Al Qaeda’s emerging Africa enterprise

Most of the American media has focused on the late-2010 attempt by al Qaeda in the Arabian Peninsula (AQAP) to detonate explosive-laden ink cartridges in cargo planes over the Atlantic Ocean, as well as the continued threats emanating from Yemen. That nation certainly provides favorable conditions for extremist groups such as AQAP to fester and export terror.

However, Africa, specifically the Sahel and the Horn of Africa, arguably afford the most growth potential for two burgeoning al Qaeda franchises: al Qaeda in the Islamic Magreb (AQIM), a morph of an earlier ultraviolent, Algerian Islamist movement, and Somalia‘s al-Shabaab group, which effectively controls 80 percent of Somalia and pledged loyalty to al Qaeda senior leadership in early 2010.

AQIM, operationally based in desolate northern Mali, is now a regional menace in Africa’s Sahel region and poses an increasing threat to U.S. interests in North Africa as well as Mediterranean Europe. The terror network composed of approximately 400 fighters is kidnapping and executing Westerners, facilitating a lucrative drugs and weapons smuggling enterprise from West Africa into Southern Europe, and making inroads through forced intermarriage and intimidation tactics into marginalized populations such as the ethnic minority Tuareg and Hassaniya Moors of northern Mali.

Additionally, AQIM is spreading its tentacles into resource-rich Nigeria through joint-training with the Nigerian Taliban. In its current state, AQIM is not a “clear and present danger” to the U.S. homeland, although the requisite conditions of extreme poverty, political instability, resource scarcity and weak governments and security forces in the Sahel are ripe for it to continue to mature and develop into a more serious transnational threat. The addition of a charismatic and media savvy propagandist, like al Qaeda‘s Anwar al-Awlaki in the Arabian Peninsula, would likely thrust the organization onto the global stage of jihad.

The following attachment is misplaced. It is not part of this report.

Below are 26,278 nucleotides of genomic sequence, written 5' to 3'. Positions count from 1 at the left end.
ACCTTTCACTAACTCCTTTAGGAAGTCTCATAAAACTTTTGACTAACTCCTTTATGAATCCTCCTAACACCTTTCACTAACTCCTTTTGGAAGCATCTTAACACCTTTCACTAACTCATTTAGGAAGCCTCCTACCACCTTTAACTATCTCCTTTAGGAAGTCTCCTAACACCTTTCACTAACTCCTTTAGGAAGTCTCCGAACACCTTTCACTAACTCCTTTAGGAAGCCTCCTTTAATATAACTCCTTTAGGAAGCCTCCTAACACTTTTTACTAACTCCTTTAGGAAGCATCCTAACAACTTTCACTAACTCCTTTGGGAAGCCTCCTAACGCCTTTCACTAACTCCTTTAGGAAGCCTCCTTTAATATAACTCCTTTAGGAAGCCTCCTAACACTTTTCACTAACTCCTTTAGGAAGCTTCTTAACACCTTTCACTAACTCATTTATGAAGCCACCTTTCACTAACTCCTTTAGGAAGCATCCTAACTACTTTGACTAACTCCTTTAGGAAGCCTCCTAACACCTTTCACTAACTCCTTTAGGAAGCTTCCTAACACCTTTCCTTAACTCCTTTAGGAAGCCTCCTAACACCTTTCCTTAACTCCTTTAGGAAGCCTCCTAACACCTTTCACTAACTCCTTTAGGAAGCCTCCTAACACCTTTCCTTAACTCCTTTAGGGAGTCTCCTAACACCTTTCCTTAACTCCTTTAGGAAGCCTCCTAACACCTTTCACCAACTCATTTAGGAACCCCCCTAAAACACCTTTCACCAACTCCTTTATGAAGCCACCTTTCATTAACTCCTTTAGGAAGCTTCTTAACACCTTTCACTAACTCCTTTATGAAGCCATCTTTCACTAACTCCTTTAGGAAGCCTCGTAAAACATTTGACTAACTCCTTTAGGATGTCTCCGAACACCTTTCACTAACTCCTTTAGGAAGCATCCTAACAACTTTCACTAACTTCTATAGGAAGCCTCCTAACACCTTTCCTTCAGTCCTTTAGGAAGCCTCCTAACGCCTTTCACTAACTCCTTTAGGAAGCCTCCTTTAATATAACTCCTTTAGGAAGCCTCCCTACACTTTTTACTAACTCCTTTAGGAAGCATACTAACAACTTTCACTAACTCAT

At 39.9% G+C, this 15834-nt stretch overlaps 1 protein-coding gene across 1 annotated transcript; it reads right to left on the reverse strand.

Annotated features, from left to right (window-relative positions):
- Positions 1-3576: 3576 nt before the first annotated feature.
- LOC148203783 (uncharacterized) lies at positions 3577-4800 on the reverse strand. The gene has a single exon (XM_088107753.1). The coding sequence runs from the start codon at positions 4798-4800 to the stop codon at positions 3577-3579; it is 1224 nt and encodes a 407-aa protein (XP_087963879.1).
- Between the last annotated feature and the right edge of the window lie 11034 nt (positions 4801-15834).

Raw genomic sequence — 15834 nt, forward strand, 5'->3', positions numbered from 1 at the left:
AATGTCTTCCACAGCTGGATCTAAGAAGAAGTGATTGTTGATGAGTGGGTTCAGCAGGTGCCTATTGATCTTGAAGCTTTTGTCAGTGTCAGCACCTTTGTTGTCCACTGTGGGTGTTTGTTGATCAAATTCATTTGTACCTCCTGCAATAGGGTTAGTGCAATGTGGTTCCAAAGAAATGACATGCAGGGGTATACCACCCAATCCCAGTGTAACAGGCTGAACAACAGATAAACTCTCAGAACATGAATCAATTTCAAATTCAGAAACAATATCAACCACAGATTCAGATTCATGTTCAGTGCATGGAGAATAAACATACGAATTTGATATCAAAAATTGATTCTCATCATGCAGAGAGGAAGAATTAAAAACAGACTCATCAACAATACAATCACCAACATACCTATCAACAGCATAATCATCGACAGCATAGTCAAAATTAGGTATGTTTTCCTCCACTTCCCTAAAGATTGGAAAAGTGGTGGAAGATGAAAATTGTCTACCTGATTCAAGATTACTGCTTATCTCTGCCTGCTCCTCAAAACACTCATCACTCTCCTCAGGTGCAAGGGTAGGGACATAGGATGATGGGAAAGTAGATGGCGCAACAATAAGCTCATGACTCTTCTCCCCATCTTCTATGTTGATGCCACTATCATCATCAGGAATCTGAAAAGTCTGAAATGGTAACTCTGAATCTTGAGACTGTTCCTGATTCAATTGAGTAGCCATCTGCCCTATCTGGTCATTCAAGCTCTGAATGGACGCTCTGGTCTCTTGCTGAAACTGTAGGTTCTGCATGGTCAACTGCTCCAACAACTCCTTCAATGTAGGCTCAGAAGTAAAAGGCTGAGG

The security situation in Somalia is even more precarious than in the Sahel. Al-Shabaab, the Somali-based insurgent/terror group, is comprised of more than 4,000 battle-hardened fighters and recruits from faraway places such as Minneapolis and London. Compounding the issue, Somalia is the epitome of a failed state as the Transitional Federal Government is sequestered to a fraction of Mogadishu with lawlessness and street justice rampant. Al-Shabaab and al Qaeda in the Arabian Peninsula are also forging a burgeoning relationship, with fighters from Yemen among the largest contingent of foreign fighters in al-Shabaab’s ranks. Lastly, as a demonstration of the group’s intentions to expand operations, al-Shabaab has proven it is able and willing to conduct out-of-area operations through its piracy-terror nexus in the Gulf of Aden, as well as the July 2010 large-scale, complex attacks in Kampala, Uganda.

Traditional military methods in dealing with terrorism in Africa would likely be ineffective and even counterproductive due to the political sensitivities of U.S. military intervention. For example, the mere discussion of moving the military’s Germany-based AFRICOM to the continent was a hot-button issue for most African nations. As Adm. Eric Olson, commander of U.S. Special Operations Command, advocates, a direct approach or lethal targeting of terrorist groups may temporarily disrupt the network, but it is rarely decisive in victory. The direct approach is certainly integral to a balanced counterterrorism strategy. However, it should not be the main effort in an approach that draws on all instruments of the government.

Enduring results derive from the indirect approaches or long-term initiatives that shape and influence the social environment through better enabling partner nations in Africa to combat the root causes of terrorism. Furthermore, this strategy should be coupled with actively working with our partner nations in Africa in deterring insurgent-vulnerable populations, such as the Tuareg and Moors of Mali, from sympathizing with and facilitating AQIM and their drugs, weapons and kidnapping operations in the Sahel.

Ultimately, targeting Africa’s terror-conducive environment through primarily nonmilitary initiatives as well as grasping the complex and diverse “human terrain” of high-risk regions and terror focal points will likely be the silver-bullet in defeating the center of gravity for both AQIM and al-Shabaab: support from the local populace.

Steven L. Katz, a former Army officer, intelligence professional and current graduate student at Harvard University’s John F. Kennedy School of Government.

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